Oracle Scratchpad

June 25, 2009

Explain VIEW

Filed under: Execution plans,Tuning — Jonathan Lewis @ 7:32 pm BST Jun 25,2009

A brief note on reading execution plans.

| Id  | Operation                     | Name    | Time     |
|   0 | SELECT STATEMENT              |         | 00:00:17 |
|*  1 |  HASH JOIN                    |         | 00:00:17 |
|   2 |   VIEW                        | VW_SQ_1 | 00:00:01 |
|   3 |    HASH GROUP BY              |         | 00:00:01 |
|   4 |     TABLE ACCESS FULL         | EMP     | 00:00:01 |
|   5 |   VIEW                        |         | 00:00:17 |
|   6 |    TABLE ACCESS BY INDEX ROWID| EMP     | 00:00:17 |
|   7 |     INDEX FULL SCAN           | E_D     | 00:00:01 |

Predicate Information (identified by operation id):

   1 - access("DEPT_NO"="OUTER"."DEPT_NO")

Where you see the VIEW operator this is Oracle telling you that it has had to “suspend” operations and produce an intermediate result set by running the “sub-plan” under the VIEW.

You’re likely to see this operator if your query includes a non-mergeable view (perhaps because of a no_merge hint), or if Oracle has transformed your query in some way that has produced a non-mergeable view.

In the example above, one of the view operators (the one at line 2) refers to an object named “VW_SQ_1”. This is an internal view name that gives me a clue that Oracle has unnested an “existence” subquery. Its a convenient fact that many of the names generated by Oracle start with “VW_”, e.g. vw_nso_1, vw_nsq_1, vw_wif_1, vw_gbc_5, though there are some, inevitably, that don’t follow this convention, e.g. index$_join$_001

The other view operator (line 5) has appeared because I had an inline view with a no_merge hint in the main query.

Although the view operator requires an intermediate result set to be built, it’s important to remember that it need not create the entire result set before passing rows up to its parent (which is why I put quote marks around the word “suspend” earlier on in the article – the presence of the view operator  may have no visible blocking effect on the execution).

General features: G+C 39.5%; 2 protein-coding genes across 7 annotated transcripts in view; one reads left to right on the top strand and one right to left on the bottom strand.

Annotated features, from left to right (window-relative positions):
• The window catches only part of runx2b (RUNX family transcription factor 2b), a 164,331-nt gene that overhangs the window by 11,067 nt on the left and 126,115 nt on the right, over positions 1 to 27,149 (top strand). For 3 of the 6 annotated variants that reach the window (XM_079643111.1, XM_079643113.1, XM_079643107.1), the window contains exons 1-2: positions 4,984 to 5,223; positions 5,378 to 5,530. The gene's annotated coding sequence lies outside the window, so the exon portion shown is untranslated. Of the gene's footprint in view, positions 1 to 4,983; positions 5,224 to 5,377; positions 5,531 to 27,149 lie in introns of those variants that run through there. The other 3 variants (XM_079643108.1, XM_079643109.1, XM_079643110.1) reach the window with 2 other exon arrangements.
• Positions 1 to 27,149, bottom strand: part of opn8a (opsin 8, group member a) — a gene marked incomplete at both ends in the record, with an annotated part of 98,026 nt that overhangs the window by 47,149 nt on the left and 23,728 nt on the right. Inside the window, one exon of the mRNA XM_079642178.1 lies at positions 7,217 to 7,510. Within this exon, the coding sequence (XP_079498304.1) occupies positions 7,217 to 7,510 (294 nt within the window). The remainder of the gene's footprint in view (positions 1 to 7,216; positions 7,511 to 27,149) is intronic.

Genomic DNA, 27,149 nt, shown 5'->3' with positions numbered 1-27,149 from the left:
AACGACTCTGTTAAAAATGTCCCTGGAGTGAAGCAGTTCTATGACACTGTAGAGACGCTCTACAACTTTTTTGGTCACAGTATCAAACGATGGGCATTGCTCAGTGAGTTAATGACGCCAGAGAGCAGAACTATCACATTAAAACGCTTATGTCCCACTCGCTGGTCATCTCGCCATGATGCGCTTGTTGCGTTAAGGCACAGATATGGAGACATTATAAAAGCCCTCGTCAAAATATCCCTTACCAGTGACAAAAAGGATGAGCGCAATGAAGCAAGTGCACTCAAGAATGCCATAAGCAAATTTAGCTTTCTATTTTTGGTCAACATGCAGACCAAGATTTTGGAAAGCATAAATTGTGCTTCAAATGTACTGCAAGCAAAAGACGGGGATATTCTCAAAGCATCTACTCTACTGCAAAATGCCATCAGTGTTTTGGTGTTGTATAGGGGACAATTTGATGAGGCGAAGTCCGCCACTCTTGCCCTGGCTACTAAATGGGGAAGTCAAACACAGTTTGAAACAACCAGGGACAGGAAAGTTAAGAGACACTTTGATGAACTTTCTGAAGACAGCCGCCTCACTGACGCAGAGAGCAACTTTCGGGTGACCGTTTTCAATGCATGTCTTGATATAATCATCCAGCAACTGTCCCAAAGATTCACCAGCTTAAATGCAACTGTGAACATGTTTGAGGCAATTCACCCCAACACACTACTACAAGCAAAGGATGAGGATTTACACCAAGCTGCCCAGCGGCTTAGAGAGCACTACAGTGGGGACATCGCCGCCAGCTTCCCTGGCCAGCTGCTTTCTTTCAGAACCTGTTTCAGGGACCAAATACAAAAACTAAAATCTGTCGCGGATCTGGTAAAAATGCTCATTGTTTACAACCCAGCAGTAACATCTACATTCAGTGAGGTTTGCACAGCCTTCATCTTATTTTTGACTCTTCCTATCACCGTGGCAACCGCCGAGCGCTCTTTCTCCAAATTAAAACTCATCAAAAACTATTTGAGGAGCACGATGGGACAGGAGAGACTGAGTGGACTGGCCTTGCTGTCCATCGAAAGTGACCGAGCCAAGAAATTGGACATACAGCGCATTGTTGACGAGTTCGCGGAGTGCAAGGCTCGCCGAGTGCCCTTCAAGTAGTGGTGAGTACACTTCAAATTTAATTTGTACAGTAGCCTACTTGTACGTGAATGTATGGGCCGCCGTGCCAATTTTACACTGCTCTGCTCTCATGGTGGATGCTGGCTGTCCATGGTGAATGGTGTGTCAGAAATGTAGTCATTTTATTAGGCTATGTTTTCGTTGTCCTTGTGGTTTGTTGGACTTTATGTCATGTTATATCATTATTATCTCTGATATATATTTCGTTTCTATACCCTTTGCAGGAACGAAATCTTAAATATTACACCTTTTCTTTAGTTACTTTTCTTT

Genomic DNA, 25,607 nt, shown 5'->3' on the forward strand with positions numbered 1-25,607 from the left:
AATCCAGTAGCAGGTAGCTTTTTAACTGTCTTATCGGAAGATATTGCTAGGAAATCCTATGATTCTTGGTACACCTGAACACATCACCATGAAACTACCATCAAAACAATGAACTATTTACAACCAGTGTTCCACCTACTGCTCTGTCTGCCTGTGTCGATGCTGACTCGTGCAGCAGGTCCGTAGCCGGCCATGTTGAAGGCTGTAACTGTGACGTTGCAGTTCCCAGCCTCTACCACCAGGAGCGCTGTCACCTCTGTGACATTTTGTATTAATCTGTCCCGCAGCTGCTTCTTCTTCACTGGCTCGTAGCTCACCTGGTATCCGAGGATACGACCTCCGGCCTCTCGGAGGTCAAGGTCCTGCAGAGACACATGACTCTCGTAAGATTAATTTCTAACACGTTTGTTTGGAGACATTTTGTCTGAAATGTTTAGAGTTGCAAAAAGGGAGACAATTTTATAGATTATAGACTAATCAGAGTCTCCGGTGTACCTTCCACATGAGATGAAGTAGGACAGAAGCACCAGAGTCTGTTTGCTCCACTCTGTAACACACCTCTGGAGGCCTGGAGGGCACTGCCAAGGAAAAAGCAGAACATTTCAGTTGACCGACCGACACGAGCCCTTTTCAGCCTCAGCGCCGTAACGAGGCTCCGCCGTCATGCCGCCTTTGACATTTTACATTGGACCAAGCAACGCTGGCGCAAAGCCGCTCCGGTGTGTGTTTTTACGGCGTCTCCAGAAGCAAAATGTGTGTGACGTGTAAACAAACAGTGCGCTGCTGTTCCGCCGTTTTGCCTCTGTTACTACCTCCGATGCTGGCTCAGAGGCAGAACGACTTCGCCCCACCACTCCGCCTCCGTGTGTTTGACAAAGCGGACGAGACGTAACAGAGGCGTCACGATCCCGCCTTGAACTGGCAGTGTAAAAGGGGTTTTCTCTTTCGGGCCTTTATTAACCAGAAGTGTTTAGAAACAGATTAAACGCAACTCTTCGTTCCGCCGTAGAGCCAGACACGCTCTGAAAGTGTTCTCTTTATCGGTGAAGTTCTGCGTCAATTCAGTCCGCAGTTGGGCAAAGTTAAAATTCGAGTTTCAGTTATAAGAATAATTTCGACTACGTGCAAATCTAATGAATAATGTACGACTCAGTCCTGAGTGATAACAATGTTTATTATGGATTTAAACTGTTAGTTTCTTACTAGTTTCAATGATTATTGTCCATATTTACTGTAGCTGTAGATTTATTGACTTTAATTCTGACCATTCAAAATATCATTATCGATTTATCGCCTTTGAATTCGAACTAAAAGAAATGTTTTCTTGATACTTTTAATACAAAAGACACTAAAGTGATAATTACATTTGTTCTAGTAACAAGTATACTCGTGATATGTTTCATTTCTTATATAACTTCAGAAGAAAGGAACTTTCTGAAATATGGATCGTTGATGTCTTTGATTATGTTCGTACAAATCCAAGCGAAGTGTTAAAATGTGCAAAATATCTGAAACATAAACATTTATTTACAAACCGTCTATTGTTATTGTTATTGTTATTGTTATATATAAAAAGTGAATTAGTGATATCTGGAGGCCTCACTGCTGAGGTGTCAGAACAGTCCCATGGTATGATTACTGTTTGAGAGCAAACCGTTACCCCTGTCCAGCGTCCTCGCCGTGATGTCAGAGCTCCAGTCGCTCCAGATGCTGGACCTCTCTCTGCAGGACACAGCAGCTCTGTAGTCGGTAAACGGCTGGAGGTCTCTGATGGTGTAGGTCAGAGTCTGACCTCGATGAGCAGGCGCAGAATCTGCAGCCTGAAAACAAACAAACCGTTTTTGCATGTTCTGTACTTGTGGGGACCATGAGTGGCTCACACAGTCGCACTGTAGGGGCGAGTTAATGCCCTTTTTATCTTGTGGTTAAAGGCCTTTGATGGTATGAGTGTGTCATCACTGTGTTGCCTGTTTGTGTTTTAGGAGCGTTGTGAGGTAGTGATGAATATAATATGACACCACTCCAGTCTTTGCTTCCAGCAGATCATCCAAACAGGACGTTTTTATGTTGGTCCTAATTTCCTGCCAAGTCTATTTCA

Looking at the example – the hash group by at line 3 has to complete before any rows can be passed up to the view operator and on to build the hash table in line 1, so there is a blocking effect there. By comparison, in line 5 the view operator can retrieve rows from the emp table in line 6 one at a time by virtue of the index full scan in line 7 and pass them on up to line 1 to probe the hash table – there is no blocking effect associated with the view.

In fact, when you look closely at what’s going on, you can see that the while the view represents the need to recognise an intermediate result set, the need for a complete data set isn’t dictated by the view operator, it is a function of the first child of the view.


  1. This particular operator (VIEW) is what I don’t quite understand. I do knew what it says (some kinda buffering – but didn’t know that it’s “partial”, I thought it is a full execution of underlying steps without passing control until the end) in a plan, but I still can’t get why it is needed. Could you please elaborate a little bit further as to why Oracle needs VIEW? It can help to better understanding.

    Comment by Timur Akhmadeev — June 25, 2009 @ 8:45 pm BST Jun 25,2009 | Reply

    • Timur,

      Another way to think about it is to go back to the concepts of the “left deep” and “bushy tree” optimisation plans.

      The “unit of optimisation” – the thing where Oracle examines a set of possible join orders – is based on the “left deep” tree, and is the unit that Oracle calls the “query block”.

      If Oracle cannot transform your query into a single query block, it has to optimise each query block separately. In effect, each query block is a non-mergeable view – and in some cases Oracle will indicate this through the use of the VIEW operator.

      Unfortunately, history and development cycles being what they are (a) the appearance of the VIEW operator is not totally consistent, and (b) as time passes the optimizes is enhanced to improve it’s ability to transform more complicated queries into single query blocks.

      Finally – compare a query block with a single table: there are execution plans where Oracle has to process the whole of table 1 before touching table 2; (e.g. hash join) there are execution plans where Oracle processes a bit of table 1 then a bit of table 2, and alternates between them (e.g. nested loop join) – the same type of thinking applies to query blocks, some have to be evaluated completely before they can be used, some can be evaluated piecewise.

      I’ll try to remember to produce a different example some time over the next few weeks.

      Comment by Jonathan Lewis — June 26, 2009 @ 7:06 pm BST Jun 26,2009 | Reply